Erőltetett Menet (Forced March)
Listen to the poem in Hungarian
Miklós Radnóti – Original Text (September 15, 1944)
Bolond, ki földre rogyván fölkél és újra lépked,
s vándorló fájdalomként mozdít bokát és térdet,
de mégis útnak indul, mint akit szárny emel,
s hiába hívja árok, maradni úgyse mer,
s ha kérdezed, miért nem? még visszaszól talán,
hogy várja őt az asszony s egy bölcsebb, szép halál.
Pedig bolond a jámbor, mert ott az otthonok
fölött régóta már csak a perzselt szél forog,
hanyattfeküdt a házfal, eltört a szilvafa,
és félelemtől bolyhos a honni éjszaka.
Ó, hogyha hinni tudnám: nemcsak szivemben hordom
mindazt, mit érdemes még, s van visszatérni otthon;
ha volna még! s mint egykor a régi hűs verandán
a béke méhe zöngne, míg hűl a szilvalekvár,
s nyárvégi csönd napozna az álmos kerteken,
a lomb között gyümölcsök ringnának meztelen,
és Fanni várna szőkén a rőt sövény előtt,
s árnyékot írna lassan a lassu délelőtt, –
de hisz lehet talán még! a hold ma oly kerek!
Ne menj tovább, barátom, kiálts rám! s fölkelek!
Bor, 1944. szeptember 15.
The man who, having collapsed rises, takes steps, is insane;
he’ll move an ankle, a knee, an errant mass of pain,
and take to the road again as if wings were to lift him high;
in vain the ditch will call him: he simply dare not stay;
and should you ask, why not? perhaps he’ll turn and answer:
his wife is waiting back home, and a death, one beautiful, wiser.
But see, the wretch is a fool, for over the homes, that world
long since nothing but singed winds have been known to whirl;
his housewall lies supine; your plum tree, broken clear,
and all the nights back home horripilate with fear.
Oh, if I could believe that I haven’t merely borne
what is worthwhile, in my heart; that there is, to return, a home;
tell me it’s all still there: the cool verandah, bees
of peaceful silence buzzing, while the plum jam cools;
end-of-the-summer quiet, sunbathing, sleepy, bent
over gardens, leaves and fruit, naked and redolent;
that, blonde, my Fanni* is waiting before the redwood fence,
where morning slowly trances its shadowed reticence…
But all that could return – just look at tonight’s full moon!
Don’t go past me, my friend – shout! and I’ll rise again.
Bor, 15 September 1944
*”Fanni”: Fanni is Radnóti’s wife
A Hungarian man of Jewish descent, Miklós Radnóti was born in 1909 and was a published poet and writer in Hungary before World War II. Persecuted before and during the war because of his Jewish heritage, he was forced into labor on three occasions. The first was in late 1940, the second from July 1942 to April 1943, and the last from May 1944 until his death later that year, when he was executed and buried in a mass grave during a forced march from the camp in Bor, Serbia.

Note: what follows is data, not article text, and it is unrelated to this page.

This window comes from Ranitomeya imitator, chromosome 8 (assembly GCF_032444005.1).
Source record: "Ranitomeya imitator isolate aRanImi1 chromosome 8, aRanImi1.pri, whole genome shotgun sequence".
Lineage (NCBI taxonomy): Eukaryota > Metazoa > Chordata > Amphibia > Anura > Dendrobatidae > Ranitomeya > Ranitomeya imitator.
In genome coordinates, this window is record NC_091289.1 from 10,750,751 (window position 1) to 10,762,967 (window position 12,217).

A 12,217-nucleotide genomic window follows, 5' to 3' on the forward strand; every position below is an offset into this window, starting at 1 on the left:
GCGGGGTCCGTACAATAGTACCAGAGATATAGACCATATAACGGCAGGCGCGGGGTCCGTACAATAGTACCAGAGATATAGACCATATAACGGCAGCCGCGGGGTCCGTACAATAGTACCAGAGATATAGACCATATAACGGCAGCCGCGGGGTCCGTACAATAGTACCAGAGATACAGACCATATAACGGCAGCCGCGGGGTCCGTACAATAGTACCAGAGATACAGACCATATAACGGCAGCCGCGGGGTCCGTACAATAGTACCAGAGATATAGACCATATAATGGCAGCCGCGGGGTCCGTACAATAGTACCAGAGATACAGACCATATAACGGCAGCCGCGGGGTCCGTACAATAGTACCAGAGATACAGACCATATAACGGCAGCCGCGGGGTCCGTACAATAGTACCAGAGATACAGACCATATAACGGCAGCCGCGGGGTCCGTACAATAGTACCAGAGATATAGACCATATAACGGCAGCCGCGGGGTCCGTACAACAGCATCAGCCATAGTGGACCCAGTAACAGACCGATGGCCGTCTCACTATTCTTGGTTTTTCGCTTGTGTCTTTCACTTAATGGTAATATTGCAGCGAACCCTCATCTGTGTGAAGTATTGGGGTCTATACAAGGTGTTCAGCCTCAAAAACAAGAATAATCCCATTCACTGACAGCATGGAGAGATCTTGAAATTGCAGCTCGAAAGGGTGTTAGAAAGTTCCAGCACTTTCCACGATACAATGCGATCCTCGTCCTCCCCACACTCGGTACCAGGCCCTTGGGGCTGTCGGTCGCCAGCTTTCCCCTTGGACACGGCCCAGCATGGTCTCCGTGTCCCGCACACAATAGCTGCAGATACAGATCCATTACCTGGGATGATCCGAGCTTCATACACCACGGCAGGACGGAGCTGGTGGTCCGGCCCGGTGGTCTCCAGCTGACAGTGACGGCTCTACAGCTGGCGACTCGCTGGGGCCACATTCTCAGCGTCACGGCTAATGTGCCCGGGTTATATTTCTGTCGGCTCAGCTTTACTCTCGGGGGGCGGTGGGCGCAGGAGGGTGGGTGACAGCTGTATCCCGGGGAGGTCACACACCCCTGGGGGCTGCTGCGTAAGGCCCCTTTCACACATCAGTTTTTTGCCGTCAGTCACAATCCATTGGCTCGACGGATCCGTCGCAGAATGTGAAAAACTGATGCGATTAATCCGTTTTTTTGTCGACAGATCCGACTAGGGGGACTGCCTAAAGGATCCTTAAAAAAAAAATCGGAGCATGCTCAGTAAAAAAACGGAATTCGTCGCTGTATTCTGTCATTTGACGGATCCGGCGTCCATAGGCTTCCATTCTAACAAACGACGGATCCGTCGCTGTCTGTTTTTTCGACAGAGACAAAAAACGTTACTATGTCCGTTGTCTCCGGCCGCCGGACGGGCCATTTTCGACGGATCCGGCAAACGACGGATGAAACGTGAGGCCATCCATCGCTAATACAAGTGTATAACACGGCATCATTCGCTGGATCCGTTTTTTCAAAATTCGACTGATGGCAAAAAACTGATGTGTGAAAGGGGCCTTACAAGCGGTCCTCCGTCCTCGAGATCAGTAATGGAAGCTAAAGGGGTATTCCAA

When his body was exhumed from the grave, a notebook was found on his person, containing a number of poems he had written while a forced laborer in Bor. Despite physical damage to the book, these poems were salvaged and recorded. The selected poem, titled “Erőltetett menet (Forced march)” and dated September 15, 1944, displays autobiographical themes and contrasts hope with despair. His longing for home and wife, as well as his wondering if there is even a home to return to, clash with the weariness and pain of his present moment, as well as with the reader’s knowledge that he ultimately never made it home.The physical state of Radnóti’s notebook tells a story of its own, as the pages bear significant damage from the time the book spent on the poet’s corpse, with parts of the handwritten text faded and blotted. Radnóti seemingly knew what would ultimately happen to him, as the first two pages of the book contain a message written in Hungarian, Serbian, German, French, and English instructing whoever found the book to send it to someone he knew at Budapest University.
This poem, Forced March, and others by the same author, Radnóti, were a regular part of the primary and secondary school curricula in Hungary. The historical context of the poem, Forced March, i.e., the Holocaust, was studied along with the poem.
Miklós Radnóti Was Born a Century Ago. Exhibition of the Library of the Hungarian Academy of Sciences, 5 May 2009. http://radnoti.mtak.hu/en/04-14.htm. Accessed 19 Dec. 2021.
Poets, Academy of American. You Foolish Men by Sor Juana Inés de La Cruz – Poems | Academy of American Poets. https://poets.org/poem/you-foolish-men. Accessed 19 Dec. 2021.